My recent articles have focused on the impact Covid-19 will have on football as a result of the likely economic depression arising from the pandemic. An economic depression is a period of sustained reduction in economic activity resulting in mass corporate failure, a huge reduction in trade volumes, very high rates of unemployment with the resulting impact on housing, spending, education and health, and in the situation we find ourselves now, all at a time before a viable vaccine is in place to beat a highly dangerous virus.
The global economy is going to shrink and shrink by a considerable amount. In the event the world’s major countries cannot return to some form of normal activity within 12 months, the OECD has predicted the following:
The developed world, in which many have grown fat (literally and financially) on consumption, is going to discover what happens when people stop consuming.
In such a scenario, football faces a systemic collapse. As I’ve stated previously, football’s revenues are driven almost entirely by discretionary consumer spending. The clubs, commercial partners, sponsors and broadcasters all rely on ordinary people buying tickets, buying merchandise, buying food & beverages, buying the products of the sponsors and paying subscriptions to the broadcasters.
All of that stops, at best reduces significantly. Furthermore, what would probably be considered as the most resilient of income streams, match day revenues, won’t exist. It won’t exist because fans are not going to be allowed to go to matches for obvious reasons. Italy, unusually ahead of the curve, anticipates behind closed door matches until March 2021.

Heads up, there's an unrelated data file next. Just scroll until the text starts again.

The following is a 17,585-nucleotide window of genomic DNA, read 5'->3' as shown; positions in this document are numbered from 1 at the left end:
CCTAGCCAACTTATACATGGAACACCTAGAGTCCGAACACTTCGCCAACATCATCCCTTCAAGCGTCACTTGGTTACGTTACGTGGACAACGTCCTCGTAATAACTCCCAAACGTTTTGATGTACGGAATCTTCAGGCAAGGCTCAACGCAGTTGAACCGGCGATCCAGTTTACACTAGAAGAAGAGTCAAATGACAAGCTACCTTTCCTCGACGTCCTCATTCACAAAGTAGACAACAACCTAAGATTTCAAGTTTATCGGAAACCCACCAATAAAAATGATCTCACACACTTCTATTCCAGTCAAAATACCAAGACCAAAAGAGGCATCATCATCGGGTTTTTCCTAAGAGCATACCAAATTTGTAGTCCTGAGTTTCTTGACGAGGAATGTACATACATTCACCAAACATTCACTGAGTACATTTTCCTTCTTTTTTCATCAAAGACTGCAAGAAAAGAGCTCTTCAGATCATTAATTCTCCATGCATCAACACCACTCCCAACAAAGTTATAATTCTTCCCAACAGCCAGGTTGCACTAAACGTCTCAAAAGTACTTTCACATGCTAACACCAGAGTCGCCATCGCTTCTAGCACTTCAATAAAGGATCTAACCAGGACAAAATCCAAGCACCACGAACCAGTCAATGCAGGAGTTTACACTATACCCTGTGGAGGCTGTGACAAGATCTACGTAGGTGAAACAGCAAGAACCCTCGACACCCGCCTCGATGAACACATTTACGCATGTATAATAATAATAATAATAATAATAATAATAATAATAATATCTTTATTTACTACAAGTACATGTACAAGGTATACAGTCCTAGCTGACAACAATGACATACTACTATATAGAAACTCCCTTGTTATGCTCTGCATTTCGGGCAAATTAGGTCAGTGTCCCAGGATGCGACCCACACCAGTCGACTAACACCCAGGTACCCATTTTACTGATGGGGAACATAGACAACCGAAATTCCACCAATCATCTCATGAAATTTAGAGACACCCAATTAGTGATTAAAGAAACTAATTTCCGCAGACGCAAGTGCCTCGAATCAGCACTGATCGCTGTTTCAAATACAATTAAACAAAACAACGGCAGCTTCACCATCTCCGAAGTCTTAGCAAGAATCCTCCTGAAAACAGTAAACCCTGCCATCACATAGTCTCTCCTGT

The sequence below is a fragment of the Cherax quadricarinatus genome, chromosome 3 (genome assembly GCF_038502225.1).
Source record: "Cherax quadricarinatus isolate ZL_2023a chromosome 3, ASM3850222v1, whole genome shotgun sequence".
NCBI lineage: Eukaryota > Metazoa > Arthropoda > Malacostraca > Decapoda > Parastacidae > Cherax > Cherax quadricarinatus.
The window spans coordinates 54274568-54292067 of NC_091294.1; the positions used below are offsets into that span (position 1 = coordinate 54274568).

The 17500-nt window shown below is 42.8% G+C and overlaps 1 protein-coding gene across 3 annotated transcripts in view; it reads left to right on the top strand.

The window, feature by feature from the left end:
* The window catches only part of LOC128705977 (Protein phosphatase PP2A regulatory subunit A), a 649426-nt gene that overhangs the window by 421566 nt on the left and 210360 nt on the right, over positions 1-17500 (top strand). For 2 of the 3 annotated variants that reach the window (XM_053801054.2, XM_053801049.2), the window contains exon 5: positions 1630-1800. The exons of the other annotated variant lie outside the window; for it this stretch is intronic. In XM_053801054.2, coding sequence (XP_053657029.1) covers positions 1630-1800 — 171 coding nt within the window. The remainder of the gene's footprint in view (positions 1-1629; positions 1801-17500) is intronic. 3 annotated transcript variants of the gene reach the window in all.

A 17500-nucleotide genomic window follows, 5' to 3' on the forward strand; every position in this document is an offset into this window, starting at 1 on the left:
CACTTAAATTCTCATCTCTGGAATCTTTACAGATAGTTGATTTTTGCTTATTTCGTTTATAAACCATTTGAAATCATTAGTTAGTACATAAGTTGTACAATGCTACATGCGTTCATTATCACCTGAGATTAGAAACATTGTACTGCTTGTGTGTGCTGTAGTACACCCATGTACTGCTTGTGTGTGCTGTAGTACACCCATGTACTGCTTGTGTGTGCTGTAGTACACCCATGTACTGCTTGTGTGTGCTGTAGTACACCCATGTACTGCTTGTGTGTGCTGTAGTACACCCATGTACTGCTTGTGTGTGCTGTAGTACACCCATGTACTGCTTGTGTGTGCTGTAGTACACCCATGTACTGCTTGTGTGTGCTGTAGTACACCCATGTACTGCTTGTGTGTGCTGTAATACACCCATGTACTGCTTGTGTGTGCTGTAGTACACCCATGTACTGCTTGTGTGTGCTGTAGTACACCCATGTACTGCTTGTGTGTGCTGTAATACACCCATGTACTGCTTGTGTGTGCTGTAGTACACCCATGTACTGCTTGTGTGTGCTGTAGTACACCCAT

Even when the gates are re-opened, capacities will be reduced because of social distancing and from a revenue point of view, corporate hospitality will be much reduced – due to affordability, but also the behavioural change which the pandemic will create. Most people will not wish to voluntarily mix with large groups of other people in an unnecessary social/business environment. Until immunity through vaccination is assured that has to be an inevitable consequence.
Football itself, as a product, has changed – the game as a spectacle no longer exists as it did. Playing a game in an empty stadium is going to be a very hard sell to advertisers. Football has sold itself not only on the game but on the occasion. Pre and post match rituals will take a long time to recover. For years, there has been an aversion to the showing Premier League matches in stadia with even a small number of empty seats, but social distancing regulations will mean reduced capacities and half empty stadia at best.
Aesthetically unappealing, it reduces the value of the spectacle. One of the potential remedies to domestic broadcasters, almost certainly denied the season finale, is to offer more games next season as a means of mitigating refunds for this uncompleted season.
That requires some thinking though.
The last complete broadcasting cycle 2016-19 saw the Premier League receive €2,034 million per season from domestic broadcasters for 168 live games – valuing each game at €12.1 million.